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Poetry Silhouettes: A New Writing Perspective

Updated: Mar 19, 2022

Have you fallen into a slump? Can't figure out what you want to write next. Why not check out a new poetic perspective where you can reimagine your favorite texts? An opportunity to let the silhouettes in the corners of your mind come to life!

Silhouette person walking in the sunset with birds above.
Created with Canva.

What is a Poetry Silhouette?

Imagine for a second that you could take any kind of prose and turn it into a poem. Wouldn’t that be interesting? Take a snippet from your favorite book, an interesting magazine article, or an endearing poem. Now blackout certain aspects of it leaving behind the words you want to use. The resulting creation is a poetry silhouette.

The purpose of a poetry silhouette is to take pre-existing meaning and change the connotation into something else. Before you go shouting plagiarism keep in mind that you aren’t copying the molding work verbatim; just bits and pieces of it. A more common name for this form of poetry is called blackout poetry.

Poetry silhouettes are particularly useful for a couple of reasons.

  1. It’s a great way to break out of that inevitable writer’s block attitude.

  2. It stimulates the mind to think creatively and out of the box.

  3. Grants a writer a new perspective on writing.

Let's Create A Poetry Silhouette!

Firstly, there are some materials you’ll need to complete this task.

  • Print out of selected text (or digital copy if using a computer).

  • A pen or pencil to jot down notes.

  • An eraser (or backspace) to eliminate mistakes.

  • A black marker (or black highlighter in a word program or paint).

Feel free to select your text sample, or follow along with the example, if you'd like to write along with the article.

Step One: Choosing Your Text

Select a short section of a magazine article, a poem, or your favorite book and copy the words down on a notebook or your computer program. For this exercise, I’ll be taking a snippet from TJ Klune’s “The House In The Cerulean Sea.”

Sample text from TJ Klune's The House In The Cerulean Sea
Klune, TJ. "The House In The Cerulean Sea." TOR Publishing, March 2020, Ch. 5, pg. 71. Created with Canva.

Step Two: Choose An Anchor Word/Phrase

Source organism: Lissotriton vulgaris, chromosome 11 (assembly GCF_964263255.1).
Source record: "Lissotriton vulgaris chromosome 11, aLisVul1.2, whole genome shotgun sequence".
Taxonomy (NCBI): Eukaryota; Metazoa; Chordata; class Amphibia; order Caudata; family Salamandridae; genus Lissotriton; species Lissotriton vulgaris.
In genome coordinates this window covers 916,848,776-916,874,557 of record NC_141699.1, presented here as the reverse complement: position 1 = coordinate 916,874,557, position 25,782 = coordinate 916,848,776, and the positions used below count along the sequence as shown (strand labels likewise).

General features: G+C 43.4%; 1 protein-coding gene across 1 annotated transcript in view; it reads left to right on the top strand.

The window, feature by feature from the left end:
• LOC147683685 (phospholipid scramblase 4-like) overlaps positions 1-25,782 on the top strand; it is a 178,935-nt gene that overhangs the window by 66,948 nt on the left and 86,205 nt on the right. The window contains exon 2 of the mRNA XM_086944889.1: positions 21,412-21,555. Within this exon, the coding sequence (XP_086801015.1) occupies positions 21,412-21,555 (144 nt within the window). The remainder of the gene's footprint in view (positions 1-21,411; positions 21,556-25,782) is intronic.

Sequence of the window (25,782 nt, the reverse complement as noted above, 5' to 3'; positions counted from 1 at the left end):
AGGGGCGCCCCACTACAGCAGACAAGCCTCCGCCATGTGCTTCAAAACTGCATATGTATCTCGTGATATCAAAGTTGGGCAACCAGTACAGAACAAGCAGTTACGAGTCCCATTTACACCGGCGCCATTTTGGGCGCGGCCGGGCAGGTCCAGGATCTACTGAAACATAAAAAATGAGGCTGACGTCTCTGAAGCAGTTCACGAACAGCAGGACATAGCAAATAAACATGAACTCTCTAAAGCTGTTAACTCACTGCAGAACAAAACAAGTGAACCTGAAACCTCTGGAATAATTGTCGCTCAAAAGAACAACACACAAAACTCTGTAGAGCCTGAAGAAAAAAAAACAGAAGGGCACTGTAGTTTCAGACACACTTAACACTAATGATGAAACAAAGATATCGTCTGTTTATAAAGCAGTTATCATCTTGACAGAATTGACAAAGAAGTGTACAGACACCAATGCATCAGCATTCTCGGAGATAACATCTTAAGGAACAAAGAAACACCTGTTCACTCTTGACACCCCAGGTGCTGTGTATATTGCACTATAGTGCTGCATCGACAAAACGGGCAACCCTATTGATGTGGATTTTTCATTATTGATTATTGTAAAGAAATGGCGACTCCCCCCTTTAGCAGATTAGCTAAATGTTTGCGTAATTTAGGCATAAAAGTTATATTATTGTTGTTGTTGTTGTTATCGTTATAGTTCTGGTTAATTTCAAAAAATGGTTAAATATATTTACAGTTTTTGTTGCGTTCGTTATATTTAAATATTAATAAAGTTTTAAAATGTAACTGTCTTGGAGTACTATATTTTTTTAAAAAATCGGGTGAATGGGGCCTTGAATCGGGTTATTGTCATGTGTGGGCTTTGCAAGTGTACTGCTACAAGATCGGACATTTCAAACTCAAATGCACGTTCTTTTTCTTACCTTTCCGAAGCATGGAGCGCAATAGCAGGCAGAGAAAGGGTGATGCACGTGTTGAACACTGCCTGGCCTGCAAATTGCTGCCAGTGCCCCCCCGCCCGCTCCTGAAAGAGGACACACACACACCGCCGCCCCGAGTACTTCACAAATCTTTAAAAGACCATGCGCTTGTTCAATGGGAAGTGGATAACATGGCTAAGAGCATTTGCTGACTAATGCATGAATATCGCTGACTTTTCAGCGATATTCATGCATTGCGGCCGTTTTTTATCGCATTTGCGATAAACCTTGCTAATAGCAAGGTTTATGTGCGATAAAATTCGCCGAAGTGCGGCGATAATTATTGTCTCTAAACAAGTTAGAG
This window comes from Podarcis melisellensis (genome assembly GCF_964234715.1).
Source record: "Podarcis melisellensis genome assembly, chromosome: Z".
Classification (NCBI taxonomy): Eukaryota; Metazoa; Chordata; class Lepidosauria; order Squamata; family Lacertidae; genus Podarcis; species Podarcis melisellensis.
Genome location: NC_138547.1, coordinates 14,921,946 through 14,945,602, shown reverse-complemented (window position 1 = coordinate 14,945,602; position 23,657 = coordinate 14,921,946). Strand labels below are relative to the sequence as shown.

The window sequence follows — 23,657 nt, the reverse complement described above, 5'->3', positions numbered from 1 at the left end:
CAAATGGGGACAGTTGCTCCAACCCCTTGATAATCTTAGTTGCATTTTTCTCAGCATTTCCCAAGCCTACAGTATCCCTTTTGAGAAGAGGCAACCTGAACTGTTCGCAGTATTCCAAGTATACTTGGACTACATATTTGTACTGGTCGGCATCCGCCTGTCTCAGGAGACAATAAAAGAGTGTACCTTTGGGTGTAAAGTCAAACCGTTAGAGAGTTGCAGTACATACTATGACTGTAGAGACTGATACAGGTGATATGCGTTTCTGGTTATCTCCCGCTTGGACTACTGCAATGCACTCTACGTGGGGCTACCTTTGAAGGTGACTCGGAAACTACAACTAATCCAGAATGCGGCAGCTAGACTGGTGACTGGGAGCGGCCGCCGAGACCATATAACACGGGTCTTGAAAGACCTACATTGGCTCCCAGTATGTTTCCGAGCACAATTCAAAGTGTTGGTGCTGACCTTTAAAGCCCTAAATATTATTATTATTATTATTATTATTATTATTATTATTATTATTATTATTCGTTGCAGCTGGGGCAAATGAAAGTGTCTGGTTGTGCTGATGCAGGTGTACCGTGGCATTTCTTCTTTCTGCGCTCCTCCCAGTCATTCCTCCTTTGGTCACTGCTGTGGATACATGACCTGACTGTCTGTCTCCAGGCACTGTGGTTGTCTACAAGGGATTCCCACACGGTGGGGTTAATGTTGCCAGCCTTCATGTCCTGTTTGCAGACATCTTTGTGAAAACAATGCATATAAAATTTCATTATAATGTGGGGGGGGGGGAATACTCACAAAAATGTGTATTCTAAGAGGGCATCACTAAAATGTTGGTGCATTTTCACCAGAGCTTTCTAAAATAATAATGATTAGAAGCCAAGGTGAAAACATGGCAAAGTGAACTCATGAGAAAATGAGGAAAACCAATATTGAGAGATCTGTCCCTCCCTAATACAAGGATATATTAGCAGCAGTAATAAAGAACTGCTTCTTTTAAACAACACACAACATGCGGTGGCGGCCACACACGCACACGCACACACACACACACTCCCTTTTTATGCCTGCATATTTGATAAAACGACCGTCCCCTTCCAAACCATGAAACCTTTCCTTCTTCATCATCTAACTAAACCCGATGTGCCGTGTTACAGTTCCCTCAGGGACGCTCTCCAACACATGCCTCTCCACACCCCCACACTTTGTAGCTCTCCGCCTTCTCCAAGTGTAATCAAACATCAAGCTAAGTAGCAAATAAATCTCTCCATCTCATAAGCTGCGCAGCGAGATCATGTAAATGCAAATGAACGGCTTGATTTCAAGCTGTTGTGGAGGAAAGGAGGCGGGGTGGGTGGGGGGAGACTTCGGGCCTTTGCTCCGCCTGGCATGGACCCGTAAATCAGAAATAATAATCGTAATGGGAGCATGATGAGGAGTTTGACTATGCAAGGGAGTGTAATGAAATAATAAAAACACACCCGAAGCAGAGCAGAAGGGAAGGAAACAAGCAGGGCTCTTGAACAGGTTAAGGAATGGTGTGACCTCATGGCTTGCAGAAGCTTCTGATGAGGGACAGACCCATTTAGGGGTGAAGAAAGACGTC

Select a word or short phrase from the sample text that catches your attention. The focus of your poetry silhouette will be centered around this selection. For this exercise, I’ve selected the phrase: if there was a garden.

Step Three: Choosing Your Choice Words/Phrases

Peruse the rest of the sample text and underline any words that associate with the anchor word that you selected in step two, or words that resonate with you. A good practice to following in this step is to space out your underlined selections, underlying no more than three to five words per line. The reason for this limitation is to refrain from simple copying and pasting of the original text and to engage and activate creative thinking.

Underlined words and phrases from original text selection
Underlined Keywords And Phrases Worth Highlighting. Created with Canva.

Step Four: Let's Clean Up A Bit

List everything that you have selected from the previous step onto a blank document in sequential order. This step is important because it provides clarity and order when you go to write up your completed poetry silhouette.

Navigate each word and phrase you have underlined and remove anything that is inconsistent but does not add new words or phrases. Rearrange the words and phrases so that they make more sense to you if you wish.

Step Five: It's Alive!

Following your newly created list of words and phrases, go into the original copy and begin highlighting the parts of the lines that you didn’t select in black marker (or highlighter on a computer). Your final product should look like the example below.

Example of the finalized blackout poem.
"If There Was A Garden" by Ken Merchant, A Blackout Poem. Created with Canva.

Final Thoughts

Hopefully, this exercise was fun and you’ll utilize it in the future. From time to time it can be difficult to regain some new perspectives on creating your poetry. Poetry silhouettes are an excellent way to stimulate artistic expression and think outside of the box. There are other similar methods to blackout poetry as well. The most predominant of which is erasure poetry which you can discover more about here. I challenge you to try out this exercise and see what happens. Once you’ve completed the task, come back and share your experience and your piece with everyone here at The Poetry Cove.

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